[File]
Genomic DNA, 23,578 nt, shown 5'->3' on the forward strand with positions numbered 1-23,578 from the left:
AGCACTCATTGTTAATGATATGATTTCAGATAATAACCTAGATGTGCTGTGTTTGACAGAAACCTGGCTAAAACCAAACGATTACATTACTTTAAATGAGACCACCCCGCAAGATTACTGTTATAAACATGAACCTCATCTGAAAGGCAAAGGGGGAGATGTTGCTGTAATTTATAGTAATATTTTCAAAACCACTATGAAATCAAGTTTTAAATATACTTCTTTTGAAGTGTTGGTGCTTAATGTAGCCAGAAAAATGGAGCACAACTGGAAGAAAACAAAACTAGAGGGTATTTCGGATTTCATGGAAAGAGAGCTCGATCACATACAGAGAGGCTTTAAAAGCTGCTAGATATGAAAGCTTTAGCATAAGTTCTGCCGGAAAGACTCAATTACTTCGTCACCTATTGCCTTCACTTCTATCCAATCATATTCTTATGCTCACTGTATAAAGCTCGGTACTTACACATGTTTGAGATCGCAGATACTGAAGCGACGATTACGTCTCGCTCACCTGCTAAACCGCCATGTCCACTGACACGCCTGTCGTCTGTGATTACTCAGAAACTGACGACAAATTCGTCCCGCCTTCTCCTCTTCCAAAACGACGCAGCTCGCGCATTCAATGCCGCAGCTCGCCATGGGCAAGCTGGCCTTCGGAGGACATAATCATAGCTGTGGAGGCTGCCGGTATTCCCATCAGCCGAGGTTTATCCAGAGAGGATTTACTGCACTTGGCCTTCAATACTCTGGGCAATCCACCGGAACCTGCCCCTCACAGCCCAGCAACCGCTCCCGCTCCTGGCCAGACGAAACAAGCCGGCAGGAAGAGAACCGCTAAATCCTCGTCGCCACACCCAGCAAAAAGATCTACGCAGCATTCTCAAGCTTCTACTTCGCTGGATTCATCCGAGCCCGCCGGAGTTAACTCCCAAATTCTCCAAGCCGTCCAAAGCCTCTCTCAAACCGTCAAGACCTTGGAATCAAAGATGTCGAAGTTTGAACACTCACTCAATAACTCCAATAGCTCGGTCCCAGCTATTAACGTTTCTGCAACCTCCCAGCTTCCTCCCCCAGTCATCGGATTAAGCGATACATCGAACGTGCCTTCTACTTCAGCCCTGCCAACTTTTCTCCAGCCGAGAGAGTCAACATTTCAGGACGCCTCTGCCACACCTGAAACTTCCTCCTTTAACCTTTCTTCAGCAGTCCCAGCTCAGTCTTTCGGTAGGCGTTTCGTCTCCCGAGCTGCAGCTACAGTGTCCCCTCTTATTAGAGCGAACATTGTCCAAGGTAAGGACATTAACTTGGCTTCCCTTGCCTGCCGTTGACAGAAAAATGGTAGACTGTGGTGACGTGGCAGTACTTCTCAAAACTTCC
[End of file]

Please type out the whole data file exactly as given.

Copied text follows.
Genomic DNA, 23,578 nt, shown 5'->3' on the forward strand with positions numbered 1-23,578 from the left:
AGCACTCATTGTTAATGATATGATTTCAGATAATAACCTAGATGTGCTGTGTTTGACAGAAACCTGGCTAAAACCAAACGATTACATTACTTTAAATGAGACCACCCCGCAAGATTACTGTTATAAACATGAACCTCATCTGAAAGGCAAAGGGGGAGATGTTGCTGTAATTTATAGTAATATTTTCAAAACCACTATGAAATCAAGTTTTAAATATACTTCTTTTGAAGTGTTGGTGCTTAATGTAGCCAGAAAAATGGAGCACAACTGGAAGAAAACAAAACTAGAGGGTATTTCGGATTTCATGGAAAGAGAGCTCGATCACATACAGAGAGGCTTTAAAAGCTGCTAGATATGAAAGCTTTAGCATAAGTTCTGCCGGAAAGACTCAATTACTTCGTCACCTATTGCCTTCACTTCTATCCAATCATATTCTTATGCTCACTGTATAAAGCTCGGTACTTACACATGTTTGAGATCGCAGATACTGAAGCGACGATTACGTCTCGCTCACCTGCTAAACCGCCATGTCCACTGACACGCCTGTCGTCTGTGATTACTCAGAAACTGACGACAAATTCGTCCCGCCTTCTCCTCTTCCAAAACGACGCAGCTCGCGCATTCAATGCCGCAGCTCGCCATGGGCAAGCTGGCCTTCGGAGGACATAATCATAGCTGTGGAGGCTGCCGGTATTCCCATCAGCCGAGGTTTATCCAGAGAGGATTTACTGCACTTGGCCTTCAATACTCTGGGCAATCCACCGGAACCTGCCCCTCACAGCCCAGCAACCGCTCCCGCTCCTGGCCAGACGAAACAAGCCGGCAGGAAGAGAACCGCTAAATCCTCGTCGCCACACCCAGCAAAAAGATCTACGCAGCATTCTCAAGCTTCTACTTCGCTGGATTCATCCGAGCCCGCCGGAGTTAACTCCCAAATTCTCCAAGCCGTCCAAAGCCTCTCTCAAACCGTCAAGACCTTGGAATCAAAGATGTCGAAGTTTGAACACTCACTCAATAACTCCAATAGCTCGGTCCCAGCTATTAACGTTTCTGCAACCTCCCAGCTTCCTCCCCCAGTCATCGGATTAAGCGATACATCGAACGTGCCTTCTACTTCAGCCCTGCCAACTTTTCTCCAGCCGAGAGAGTCAACATTTCAGGACGCCTCTGCCACACCTGAAACTTCCTCCTTTAACCTTTCTTCAGCAGTCCCAGCTCAGTCTTTCGGTAGGCGTTTCGTCTCCCGAGCTGCAGCTACAGTGTCCCCTCTTATTAGAGCGAACATTGTCCAAGGTAAGGACATTAACTTGGCTTCCCTTGCCTGCCGTTGACAGAAAAATGGTAGACTGTGGTGACGTGGCAGTACTTCTCAAAACTTCC